If there’s one thing the Internet thrives on, it’s hyperbole and the overrepresentation of black people in GIFing everyone’s daily crises plays up enduring perceptions and stereotypes about black expression. And when nonblack users flock to these images, they are playacting within those stereotypes in a manner reminiscent of an unsavory American tradition. Reaction GIFs are mostly frivolous and fun. But when black people are the go-to choice for nonblack users to act out their most hyperbolic emotions, do reaction GIFs become “digital blackface”?

This assessment is closest to my stance on the issue.  

It’s one thing to use the universal sign of relief that is the Denzel Washington from “Fallen” GIF.

But it’s something else entirely when a white person uses the Kimberly “Sweet Brown” Wilkins GIF to express displeasure. 

In the case of Sweet Brown, a white person is using that GIF in a very specific way that points back to what the Teen Vogue article highlighted about hyperbolic emotions and playacting within stereotypes. You are using the “sassy Black woman” trope to express yourself instead of finding a different GIF that could say the same thing without being offensive. 

If you doubt what I’m saying is true, search for “sassy Black woman” on GIPHY. You will notice all the results are either an actual “sassy Black woman” or someone imitating behavior that has been historically ascribed to “sassy Black women.”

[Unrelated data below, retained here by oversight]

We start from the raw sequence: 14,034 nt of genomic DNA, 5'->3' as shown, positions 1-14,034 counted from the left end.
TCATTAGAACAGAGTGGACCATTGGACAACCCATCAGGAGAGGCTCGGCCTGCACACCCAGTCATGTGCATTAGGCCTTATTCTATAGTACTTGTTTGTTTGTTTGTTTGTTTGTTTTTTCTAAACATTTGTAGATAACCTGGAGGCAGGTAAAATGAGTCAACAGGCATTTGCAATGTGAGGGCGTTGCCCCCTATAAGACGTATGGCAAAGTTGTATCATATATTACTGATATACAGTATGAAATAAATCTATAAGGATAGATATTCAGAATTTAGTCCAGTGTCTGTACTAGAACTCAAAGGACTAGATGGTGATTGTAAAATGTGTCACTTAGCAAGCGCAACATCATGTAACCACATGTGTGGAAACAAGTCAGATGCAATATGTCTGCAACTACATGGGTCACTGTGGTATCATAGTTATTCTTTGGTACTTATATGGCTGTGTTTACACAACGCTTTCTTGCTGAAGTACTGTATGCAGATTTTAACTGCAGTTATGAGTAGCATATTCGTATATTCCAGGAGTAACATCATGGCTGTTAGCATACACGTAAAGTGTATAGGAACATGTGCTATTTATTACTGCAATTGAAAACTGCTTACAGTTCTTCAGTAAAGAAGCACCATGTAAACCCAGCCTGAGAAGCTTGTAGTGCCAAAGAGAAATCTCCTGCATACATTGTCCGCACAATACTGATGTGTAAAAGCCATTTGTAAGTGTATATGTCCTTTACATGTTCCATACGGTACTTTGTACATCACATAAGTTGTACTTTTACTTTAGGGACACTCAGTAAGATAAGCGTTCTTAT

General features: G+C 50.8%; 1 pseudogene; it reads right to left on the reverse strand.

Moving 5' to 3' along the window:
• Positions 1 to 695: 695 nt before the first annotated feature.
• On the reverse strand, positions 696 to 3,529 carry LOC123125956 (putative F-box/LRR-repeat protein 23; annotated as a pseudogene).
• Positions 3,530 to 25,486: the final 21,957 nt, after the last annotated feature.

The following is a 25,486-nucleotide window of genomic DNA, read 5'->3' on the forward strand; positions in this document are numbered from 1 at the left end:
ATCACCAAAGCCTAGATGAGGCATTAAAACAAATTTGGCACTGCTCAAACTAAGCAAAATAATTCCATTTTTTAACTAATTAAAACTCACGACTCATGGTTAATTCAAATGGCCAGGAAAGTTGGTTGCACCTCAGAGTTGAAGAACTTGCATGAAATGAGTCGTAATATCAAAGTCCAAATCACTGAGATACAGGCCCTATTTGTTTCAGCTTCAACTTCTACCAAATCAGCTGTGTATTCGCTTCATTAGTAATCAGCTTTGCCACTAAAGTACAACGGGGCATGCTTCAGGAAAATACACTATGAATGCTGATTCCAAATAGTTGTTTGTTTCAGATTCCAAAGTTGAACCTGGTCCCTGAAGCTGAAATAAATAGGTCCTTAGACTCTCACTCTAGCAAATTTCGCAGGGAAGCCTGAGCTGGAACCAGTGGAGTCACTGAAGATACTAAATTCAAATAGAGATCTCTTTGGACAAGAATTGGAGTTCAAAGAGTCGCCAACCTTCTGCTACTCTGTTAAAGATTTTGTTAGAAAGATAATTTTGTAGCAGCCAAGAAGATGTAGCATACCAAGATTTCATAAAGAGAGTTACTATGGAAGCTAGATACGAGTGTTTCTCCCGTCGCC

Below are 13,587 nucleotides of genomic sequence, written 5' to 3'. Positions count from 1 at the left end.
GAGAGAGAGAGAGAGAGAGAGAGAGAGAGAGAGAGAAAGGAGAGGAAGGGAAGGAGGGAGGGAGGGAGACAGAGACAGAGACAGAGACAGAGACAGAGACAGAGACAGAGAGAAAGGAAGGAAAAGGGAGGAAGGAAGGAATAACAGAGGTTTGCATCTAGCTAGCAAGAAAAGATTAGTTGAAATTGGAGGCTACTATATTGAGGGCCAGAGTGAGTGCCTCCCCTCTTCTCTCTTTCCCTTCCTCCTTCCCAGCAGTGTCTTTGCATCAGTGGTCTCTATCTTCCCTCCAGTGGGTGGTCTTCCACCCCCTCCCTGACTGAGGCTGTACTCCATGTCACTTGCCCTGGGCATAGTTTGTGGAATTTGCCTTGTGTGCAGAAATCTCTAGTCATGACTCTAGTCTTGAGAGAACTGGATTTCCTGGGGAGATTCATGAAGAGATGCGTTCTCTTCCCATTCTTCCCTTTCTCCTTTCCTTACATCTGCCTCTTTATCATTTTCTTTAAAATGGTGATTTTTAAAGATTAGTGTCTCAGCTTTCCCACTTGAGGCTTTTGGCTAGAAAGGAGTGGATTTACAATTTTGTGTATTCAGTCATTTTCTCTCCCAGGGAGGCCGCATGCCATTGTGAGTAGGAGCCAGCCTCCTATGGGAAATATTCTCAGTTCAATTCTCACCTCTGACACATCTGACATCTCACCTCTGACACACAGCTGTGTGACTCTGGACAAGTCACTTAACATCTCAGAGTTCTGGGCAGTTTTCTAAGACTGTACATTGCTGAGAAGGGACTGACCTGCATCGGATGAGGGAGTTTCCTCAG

To put it another way, using the Nene Leakes “I said what I said” GIF is one thing; we all love the Real Housewives, and that was an iconic television moment that most people could relate to; however, using the Sheree Whitfield “Who gon’ check me boo?” GIF is something entirely different because of the use of AAVE, which is very specific to us

When white people use AAVE GIFs to express themselves, it can come off as mocking us and using our culture and identity in a way that minimizes us in favor of using us as a form of self-indulgent entertainment. 

The semantics of “digital blackface” will likely be an ongoing debate, but it’s important to understand that language — much like culture — is constantly evolving, and what may have defined “digital blackface” even just a few years ago can be expanded to include all that Blake and others have written about. 

Historical context matters. Current cultural context matters. The experiences of Black people and the way they have been commodified to express emotion matter. 

And that is an ongoing discussion. 

My advice to white people who may be concerned about being accused of using digital blackface is this: If your go-to every time you want to express yourself is a GIF that includes Black people using AAVE and Black colloquialisms, then yes, you may be part of the problem. 

To put it another way, if there isn’t a white GIF that says what you are trying to say, it’s likely because you are trying to say something that white people normally don’t say, and that is possibly crossing the line. 

Ask yourself why you need Black imagery to express yourself. 

Then pick something else and do better. 

Monique Judge is a storyteller, content creator and writer living in Los Angeles. She is a word nerd who is a fan of the Oxford comma, spends way too much time on Twitter, and has more graphic t-shirts than you. Follow her on Twitter @thejournalista or check her out at

Editor’s note: The following article is an op-ed, and the views expressed are the author’s own. Read more opinions on theGrio.